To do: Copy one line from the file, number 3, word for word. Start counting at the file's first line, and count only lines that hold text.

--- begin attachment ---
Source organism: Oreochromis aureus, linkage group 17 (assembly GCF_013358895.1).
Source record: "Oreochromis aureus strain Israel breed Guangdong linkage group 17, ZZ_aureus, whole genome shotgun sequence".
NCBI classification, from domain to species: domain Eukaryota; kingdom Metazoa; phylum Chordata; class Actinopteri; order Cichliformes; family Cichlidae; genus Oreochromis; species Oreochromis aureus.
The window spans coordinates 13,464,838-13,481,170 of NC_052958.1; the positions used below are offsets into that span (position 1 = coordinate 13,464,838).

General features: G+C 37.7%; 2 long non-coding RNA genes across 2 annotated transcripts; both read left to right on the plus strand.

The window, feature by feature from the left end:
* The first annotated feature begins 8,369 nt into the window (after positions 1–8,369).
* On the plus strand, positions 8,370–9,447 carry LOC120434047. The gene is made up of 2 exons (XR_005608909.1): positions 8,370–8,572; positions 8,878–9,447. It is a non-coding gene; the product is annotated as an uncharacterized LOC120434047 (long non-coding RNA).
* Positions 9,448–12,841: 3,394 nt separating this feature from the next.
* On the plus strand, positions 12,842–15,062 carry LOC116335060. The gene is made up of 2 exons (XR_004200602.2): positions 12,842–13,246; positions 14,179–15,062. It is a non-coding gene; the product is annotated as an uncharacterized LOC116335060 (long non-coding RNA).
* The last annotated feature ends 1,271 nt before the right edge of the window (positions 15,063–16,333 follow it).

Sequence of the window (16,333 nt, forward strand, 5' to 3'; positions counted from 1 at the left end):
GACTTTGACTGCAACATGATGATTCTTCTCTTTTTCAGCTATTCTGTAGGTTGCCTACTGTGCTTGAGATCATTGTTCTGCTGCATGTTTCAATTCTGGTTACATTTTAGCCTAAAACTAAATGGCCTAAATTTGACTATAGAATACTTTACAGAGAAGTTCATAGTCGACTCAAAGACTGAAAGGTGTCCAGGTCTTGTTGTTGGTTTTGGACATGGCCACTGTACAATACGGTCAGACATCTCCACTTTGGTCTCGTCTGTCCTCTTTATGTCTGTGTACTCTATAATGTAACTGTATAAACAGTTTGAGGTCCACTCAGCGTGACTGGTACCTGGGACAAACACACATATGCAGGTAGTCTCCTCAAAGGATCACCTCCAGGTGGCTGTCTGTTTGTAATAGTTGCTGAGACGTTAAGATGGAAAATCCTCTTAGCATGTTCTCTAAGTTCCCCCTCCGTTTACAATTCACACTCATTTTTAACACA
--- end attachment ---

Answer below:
NCBI classification, from domain to species: domain Eukaryota; kingdom Metazoa; phylum Chordata; class Actinopteri; order Cichliformes; family Cichlidae; genus Oreochromis; species Oreochromis aureus.